My philosophy on baby gear mostly follows the simple guideline of “wait and see.” That all babies need all of the things is a fallacy manufactured by the people trying to sell babies (or their parents) all of the things. I am not here to tell you that a blackout shade is a necessity. But in some cases, an artificially darkened room can help a little one get to sleep, especially if there’s artificial brightness to contend with.
When Faye was born, no surprise, we didn’t have a blackout shade or curtain in our room. For the first few months of her infancy, when she slept like a baby goddess descended from above, we didn’t feel any real urgency to get one. At about five months when she decided that being awake was more fun than being asleep, we figured that perhaps shutting some of the light pollution out of our room would do a baby (and a body) good. (Protect the circadian rhythm and all that jazz.)
In a middle-of-the-night attempt to get a bit of precious sleep, I flapped my arms at James from my prone position and told him to rifle through my top dresser drawer to find my black beach sarong. Black, I reasoned, would block the light. Immediately, I hoped, would make a difference. And the darkened room that resulted seemed to help, at least partially. (Which, is all any parent can ever hope for.)
For a year and half, our nightly routine included attaching this same black cotton beach sarong onto our existing linen curtain with clothespins. Yes, it looked bad. Yes, it was annoying. But we mostly only kept it up at night and it was innocuous enough that I didn’t mind terribly much.
Eventually however, our curtain needed replacing. Having been repurposed to fit three different windows in three different apartments, it was showing more than a few signs of abuse. This spring, I decided to retire the sarong altogether and to replace the curtain with a single, darker curtain that could be pulled shut with the flick of a wrist. I bought a length of denim at a local shop and hung it temporarily in the window vowing to properly hem it eventually. Then we went to France. And a month or so after we got back, it was clear that the fabric choice was great at blocking light but not so great at looking nice in the room. I couldn’t get the denim to drape nicely and, frankly, the color was all wrong. So I began my hunt again, this time looking for linen in a color I could tolerate. Mission finally accomplished.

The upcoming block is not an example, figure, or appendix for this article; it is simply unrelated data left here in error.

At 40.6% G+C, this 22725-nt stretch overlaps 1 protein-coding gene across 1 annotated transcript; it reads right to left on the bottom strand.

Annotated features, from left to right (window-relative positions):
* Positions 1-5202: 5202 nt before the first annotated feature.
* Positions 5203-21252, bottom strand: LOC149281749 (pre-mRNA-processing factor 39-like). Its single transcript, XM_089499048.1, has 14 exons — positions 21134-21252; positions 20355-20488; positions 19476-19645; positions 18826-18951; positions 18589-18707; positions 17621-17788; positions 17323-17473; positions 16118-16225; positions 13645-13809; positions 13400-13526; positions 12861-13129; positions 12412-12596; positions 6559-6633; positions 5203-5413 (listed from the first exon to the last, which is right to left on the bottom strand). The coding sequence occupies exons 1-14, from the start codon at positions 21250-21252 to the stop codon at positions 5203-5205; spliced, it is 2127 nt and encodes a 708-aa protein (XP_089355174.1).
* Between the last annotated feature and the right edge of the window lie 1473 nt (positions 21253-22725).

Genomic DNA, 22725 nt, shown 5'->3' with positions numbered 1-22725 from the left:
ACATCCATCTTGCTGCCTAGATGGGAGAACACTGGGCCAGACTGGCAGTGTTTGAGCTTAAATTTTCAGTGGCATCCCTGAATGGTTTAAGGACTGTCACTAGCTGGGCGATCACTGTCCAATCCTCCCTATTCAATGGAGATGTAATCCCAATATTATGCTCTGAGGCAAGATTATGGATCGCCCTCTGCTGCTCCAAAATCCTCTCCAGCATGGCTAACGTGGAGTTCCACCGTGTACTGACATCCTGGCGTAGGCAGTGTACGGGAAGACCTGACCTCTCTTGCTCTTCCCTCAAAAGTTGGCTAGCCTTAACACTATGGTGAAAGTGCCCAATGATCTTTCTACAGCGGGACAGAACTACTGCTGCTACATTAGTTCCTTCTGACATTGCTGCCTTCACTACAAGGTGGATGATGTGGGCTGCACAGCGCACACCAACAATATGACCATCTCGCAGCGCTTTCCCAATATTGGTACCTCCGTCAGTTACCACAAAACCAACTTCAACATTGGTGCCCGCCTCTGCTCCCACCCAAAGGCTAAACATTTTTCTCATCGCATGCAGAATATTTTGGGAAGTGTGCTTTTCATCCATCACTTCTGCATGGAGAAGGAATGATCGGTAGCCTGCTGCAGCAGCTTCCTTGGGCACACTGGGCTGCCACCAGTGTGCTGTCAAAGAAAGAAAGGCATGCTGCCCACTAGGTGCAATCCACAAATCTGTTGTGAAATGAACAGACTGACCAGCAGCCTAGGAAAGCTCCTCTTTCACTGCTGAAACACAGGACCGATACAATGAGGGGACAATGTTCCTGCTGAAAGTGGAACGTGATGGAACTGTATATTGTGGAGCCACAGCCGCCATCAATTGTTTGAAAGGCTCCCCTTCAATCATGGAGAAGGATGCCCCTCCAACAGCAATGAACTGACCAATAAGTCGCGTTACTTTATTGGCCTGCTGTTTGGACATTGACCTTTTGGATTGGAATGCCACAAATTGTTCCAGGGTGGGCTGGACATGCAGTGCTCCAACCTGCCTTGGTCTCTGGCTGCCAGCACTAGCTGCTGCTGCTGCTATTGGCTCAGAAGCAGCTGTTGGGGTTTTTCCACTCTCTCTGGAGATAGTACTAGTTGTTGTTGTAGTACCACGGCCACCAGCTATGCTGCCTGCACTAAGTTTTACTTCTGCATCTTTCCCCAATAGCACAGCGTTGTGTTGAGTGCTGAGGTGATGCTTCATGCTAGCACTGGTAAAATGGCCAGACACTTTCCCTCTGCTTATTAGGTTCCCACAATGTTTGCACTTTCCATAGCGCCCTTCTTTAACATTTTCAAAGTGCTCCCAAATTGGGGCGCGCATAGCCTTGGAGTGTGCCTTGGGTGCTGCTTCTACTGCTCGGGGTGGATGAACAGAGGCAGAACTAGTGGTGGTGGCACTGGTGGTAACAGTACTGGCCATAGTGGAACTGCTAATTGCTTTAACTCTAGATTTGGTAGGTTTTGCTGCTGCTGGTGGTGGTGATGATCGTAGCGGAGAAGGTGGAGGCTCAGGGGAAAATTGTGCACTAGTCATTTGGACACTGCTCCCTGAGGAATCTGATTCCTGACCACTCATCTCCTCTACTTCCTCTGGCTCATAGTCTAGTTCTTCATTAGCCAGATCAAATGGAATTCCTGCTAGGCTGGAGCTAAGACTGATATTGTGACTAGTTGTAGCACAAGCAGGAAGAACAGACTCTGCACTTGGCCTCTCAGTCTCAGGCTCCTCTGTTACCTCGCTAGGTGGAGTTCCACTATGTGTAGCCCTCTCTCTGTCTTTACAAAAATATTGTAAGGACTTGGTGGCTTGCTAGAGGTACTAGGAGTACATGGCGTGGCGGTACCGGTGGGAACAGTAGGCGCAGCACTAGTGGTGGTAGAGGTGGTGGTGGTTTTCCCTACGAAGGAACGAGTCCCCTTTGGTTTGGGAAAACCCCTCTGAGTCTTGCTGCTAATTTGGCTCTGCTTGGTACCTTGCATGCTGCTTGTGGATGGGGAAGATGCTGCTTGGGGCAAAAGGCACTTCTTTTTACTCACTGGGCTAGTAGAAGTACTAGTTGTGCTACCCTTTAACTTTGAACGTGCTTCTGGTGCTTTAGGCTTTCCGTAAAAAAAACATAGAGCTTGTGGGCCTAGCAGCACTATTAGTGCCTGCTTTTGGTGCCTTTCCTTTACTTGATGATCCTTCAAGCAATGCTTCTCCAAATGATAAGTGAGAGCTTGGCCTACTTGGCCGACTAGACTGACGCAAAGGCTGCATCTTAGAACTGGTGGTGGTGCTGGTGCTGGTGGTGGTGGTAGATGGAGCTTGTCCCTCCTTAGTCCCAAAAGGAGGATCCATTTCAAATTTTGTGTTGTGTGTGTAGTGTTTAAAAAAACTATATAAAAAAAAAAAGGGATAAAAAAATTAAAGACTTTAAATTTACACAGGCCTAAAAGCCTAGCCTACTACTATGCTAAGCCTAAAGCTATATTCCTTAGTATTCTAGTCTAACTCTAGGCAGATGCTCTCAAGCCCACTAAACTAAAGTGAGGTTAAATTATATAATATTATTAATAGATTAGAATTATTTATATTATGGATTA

I’m not claiming to have found the most perfect blackout curtain solution on the planet, but it was an affordable one to make and it didn’t include hanging anything with questionable origins or materials in my house.
Here’s a few things to know:
Fabric choice: Most any dark fabric will do a sufficiently good job (in my humble opinion) at blocking day and street lamp light. It won’t be, perhaps, as impenetrable as a vinyl or polyester shade, but in my experience, getting those to fit perfectly enough in a window to not allow any light leaks is tricky business. (And as a renter, buying a custom fitted shade for a strangely sized window also feels like a particularly bothersome thing to spend money on.) Besides, I don’t like to sleep in truly pitch black room. When I went on my second trip to a fabric store, I held the fabric up to the light to see how much light bled through and paid a bit more attention to how the fabric fell. There were a lot of different linens on offer when I shopped and I ultimately chose one that was medium weight so it would block light but still drape nicely.
Hardware: We have a very cheap hardware-store-hack curtain rod in Faye’s room. It’s really not perfect which is why I’ve never done a tutorial per se, but if you’re into slightly wonky and very cheap, this is what we have: The rod is a length of thin wrought iron that I asked a local iron shop to cut for me when we first moved to Brooklyn six years ago. (They happily obliged and charged me $5 for trouble and the iron). The rod is fastened to the wall with pieces of copper pipe fittings, found at the hardware store for around the same cost as the rod. They secure the rod to the wall in a perfectly satisfactory manner, but because they’re screwed in, they don’t offer a lot of flexibility. You can’t, for instance, remove the rod easily for curtain cleaning purposes. (See my solution below.)
Construction: Since I don’t have a sewing machine and I have a curtain rod that’s not easy to remove from the wall, I decided on a very, very simple approach to curtain-making. It’s my go-to trick that I’ve used since our days in Providence. First, I choose a fabric that was wide enough across that it didn’t need to be sewn to fit, width-wise. I also choose a fabric with a selvage edge which means that it won’t fray and didn’t need to be hemmed along the edges. (Word to the wise: Inspect your selvage carefully before cutting at the fabric shop. I didn’t, and the edge on this curtain is a little undone in places.) Instead of making a pocket, the curtain is simply doubled over the top of the rod so that the two bottom edges meet along the sill line. (This method helps with additional light blockage, but it requires about double the fabric). This time, I actually cut and measured and used iron-on adhesive tape to make a simple hem along both bottoms instead of hacking the fabric with pinking shears. It made a huge difference in the overall effect; highly recommend the extra effort.
And that’s that. A blackout curtain for a kid’s room. (Er, kids’ room. Gulp.)